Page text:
The Real Queen Charlotte from Bridgerton

If you’ve been watching Bridgerton, you may be familiar with Queen Charlotte, the gossip loving Queen – but who was the real Queen Charlotte?

Queen Charlotte of Mecklenburg-Strelitz was born in The Holy Roman Empire, a collection of territories in central and western Europe, where her father was the Duke and held power over Mecklenburg-Strelitz. She became Queen of Great Britain and Ireland after her marriage to King George III in 1761.

Becoming Queen Charlotte

At just 17-years-old she was shipped off to England to marry the King – despite never meeting him! The journey from what is now modern-day Germany to England wasn’t smooth sailing and the royal party suffered through turbulent storms. To make matters worse, Charlotte didn’t speak a word of English when she arrived, but it didn’t stop her becoming a queen – her wedding took place just six hours after she set foot on land.

Once Queen, Charlotte fulfilled one of the most important duties of a Queen, producing an heir to the throne. She had her first child within a year of her married, giving birth to George, Prince of Wales. She went on to have 15 children with King George III throughout their marriage.

The first black British Queen?

Image Credit: Royal Collection Trust / © Her Majesty Queen Elizabeth II

Some historians believe that the Queen was one of the first biracial members of the royal family. Historian Mario de Valdes y Cocom argues that in her portraits she has African features, claiming that accounts from the period use derogatory, racially-charged language, such as the royal physician, Baron Christian Friedrich Stockmar, who wrote that she had “a true mulatto face”.  Other historians dispute the theory that she was the first black queen of Britain.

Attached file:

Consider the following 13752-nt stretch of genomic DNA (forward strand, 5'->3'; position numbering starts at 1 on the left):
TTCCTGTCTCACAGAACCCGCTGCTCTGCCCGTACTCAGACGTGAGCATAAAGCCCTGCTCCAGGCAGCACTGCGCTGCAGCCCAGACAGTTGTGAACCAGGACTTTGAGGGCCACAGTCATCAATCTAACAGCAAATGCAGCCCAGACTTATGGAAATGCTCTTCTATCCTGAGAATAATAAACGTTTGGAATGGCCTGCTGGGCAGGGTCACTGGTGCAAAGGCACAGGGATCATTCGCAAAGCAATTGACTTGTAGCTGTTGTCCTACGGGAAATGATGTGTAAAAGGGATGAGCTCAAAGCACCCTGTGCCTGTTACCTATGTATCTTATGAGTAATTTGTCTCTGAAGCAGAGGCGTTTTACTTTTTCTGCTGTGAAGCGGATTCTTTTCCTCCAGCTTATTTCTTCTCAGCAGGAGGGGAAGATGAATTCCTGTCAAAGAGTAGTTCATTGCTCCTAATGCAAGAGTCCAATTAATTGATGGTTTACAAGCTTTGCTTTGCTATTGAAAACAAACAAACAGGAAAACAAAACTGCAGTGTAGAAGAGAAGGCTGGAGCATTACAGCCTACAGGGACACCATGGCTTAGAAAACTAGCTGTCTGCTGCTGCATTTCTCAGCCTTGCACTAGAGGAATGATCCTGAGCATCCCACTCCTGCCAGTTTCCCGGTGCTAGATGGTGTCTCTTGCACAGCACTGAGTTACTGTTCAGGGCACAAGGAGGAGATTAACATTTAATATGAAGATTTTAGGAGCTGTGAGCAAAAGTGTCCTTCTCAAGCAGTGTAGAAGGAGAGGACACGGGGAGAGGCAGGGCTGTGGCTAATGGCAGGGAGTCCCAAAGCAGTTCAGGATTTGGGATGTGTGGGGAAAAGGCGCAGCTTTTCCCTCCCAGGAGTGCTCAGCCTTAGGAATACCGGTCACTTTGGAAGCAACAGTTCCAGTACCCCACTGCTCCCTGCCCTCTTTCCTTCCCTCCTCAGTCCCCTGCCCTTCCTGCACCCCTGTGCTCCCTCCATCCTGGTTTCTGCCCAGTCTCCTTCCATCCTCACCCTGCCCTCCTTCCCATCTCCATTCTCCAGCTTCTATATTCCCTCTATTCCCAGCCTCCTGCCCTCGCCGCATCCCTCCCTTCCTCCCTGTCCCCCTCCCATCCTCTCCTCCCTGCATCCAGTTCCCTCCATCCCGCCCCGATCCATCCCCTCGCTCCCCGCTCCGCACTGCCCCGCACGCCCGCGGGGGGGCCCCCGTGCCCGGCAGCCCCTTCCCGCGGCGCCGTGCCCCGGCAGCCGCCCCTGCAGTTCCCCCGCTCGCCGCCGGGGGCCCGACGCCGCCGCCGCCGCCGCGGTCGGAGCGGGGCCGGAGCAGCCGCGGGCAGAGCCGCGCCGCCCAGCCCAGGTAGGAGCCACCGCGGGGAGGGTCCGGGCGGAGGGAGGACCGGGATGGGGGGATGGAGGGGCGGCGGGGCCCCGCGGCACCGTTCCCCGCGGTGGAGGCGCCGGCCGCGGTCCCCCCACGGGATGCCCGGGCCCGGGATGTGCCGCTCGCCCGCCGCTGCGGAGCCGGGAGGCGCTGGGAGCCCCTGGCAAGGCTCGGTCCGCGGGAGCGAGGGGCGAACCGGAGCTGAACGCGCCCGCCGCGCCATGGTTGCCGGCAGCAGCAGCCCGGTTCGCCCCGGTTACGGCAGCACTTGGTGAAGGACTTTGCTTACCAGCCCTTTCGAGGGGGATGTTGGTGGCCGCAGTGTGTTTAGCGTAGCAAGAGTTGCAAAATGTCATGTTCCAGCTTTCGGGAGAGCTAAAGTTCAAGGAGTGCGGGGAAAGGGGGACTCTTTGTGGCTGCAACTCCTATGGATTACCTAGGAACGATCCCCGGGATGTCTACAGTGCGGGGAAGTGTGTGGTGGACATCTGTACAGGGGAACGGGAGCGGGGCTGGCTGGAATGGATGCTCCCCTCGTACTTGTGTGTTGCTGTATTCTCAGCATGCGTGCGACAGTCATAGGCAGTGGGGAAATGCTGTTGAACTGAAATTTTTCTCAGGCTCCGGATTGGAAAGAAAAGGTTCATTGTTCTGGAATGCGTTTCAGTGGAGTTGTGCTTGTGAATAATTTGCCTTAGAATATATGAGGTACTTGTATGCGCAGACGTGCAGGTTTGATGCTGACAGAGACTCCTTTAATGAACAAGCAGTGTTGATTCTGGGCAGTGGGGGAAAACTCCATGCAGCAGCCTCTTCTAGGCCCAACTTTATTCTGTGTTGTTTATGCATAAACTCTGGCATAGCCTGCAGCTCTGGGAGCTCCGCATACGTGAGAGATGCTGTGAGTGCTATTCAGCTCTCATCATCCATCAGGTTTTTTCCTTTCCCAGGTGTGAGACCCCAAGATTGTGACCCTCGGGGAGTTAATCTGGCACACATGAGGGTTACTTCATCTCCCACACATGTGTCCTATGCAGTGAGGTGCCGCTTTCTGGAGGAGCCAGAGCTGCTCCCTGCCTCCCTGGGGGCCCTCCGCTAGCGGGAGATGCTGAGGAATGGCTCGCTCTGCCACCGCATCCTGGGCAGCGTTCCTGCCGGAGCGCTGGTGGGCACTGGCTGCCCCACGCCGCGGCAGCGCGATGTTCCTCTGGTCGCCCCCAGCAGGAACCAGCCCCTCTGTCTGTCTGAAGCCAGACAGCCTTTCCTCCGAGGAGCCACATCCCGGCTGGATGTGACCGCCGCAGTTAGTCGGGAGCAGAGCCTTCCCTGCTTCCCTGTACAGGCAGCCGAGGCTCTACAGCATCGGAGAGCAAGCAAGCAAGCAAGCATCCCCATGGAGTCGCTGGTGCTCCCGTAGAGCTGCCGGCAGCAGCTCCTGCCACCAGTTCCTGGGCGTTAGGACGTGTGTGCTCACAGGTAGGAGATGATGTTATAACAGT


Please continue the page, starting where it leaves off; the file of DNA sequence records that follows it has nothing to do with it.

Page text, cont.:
In an interview with The Guardian, royal historian, Hugo Vickers, said, “The theory does not impress me, but even if it were true, the whole thing would have been so diluted by this stage”.



In Bridgerton, Queen Charlotte is often seen surrounded a group of Pomeranians. In real life, Pomeranians were her favourite breed of dog, she even brought two with her when she sailed across the ocean to marry King George III. She even gave Pomeranians as gifts to other members of the royal family.

She was penpals with Marie Antoinette

Queen Charlotte was good friends with Queen Marie Antoinette of France – however they remained only pen pals, never meeting face to face. The Queens confided in each other about the French Revolution, with Queen Charlotte arranging a place for the French royal family to seek refuge during the revolution. However, Marie and Charlotte never got their chance to finally meet in person, as Marie Antoinette was executed during the revolution.

Marie Antoinette was charged with depletion of the national treasury, conspiracy against the internal and external security of the State, and high treason. She was condemned to death, and drew her final breath on a guillotine in 1793.

Image Credit: By Vigée-Lebrun / KMH

King George III’s health

Image Credit: Royal Collection Trust / © Her Majesty Queen Elizabeth II

Queen Charlotte lived through the end of the Georgian and during the regency period from 1811 to 1820.

King George III suffered from episodes of mental illness throughout his reign, which got increasingly worse as he got older. As a result the Regency Bill of 1765 stated that if the King became permanently unable to rule due to illness, Queen Charlotte would become Regent. The Queen’s eldest son became acting regent when his father became unfit to rule and became King George IV in 1820 after the death of King George III. Throughout her time as royalty Queen Charlotte founded many orphanages and became a patron of the General Lying-in Hospital – today it is the Queen Charlotte’s and Chelsea Hospital. 

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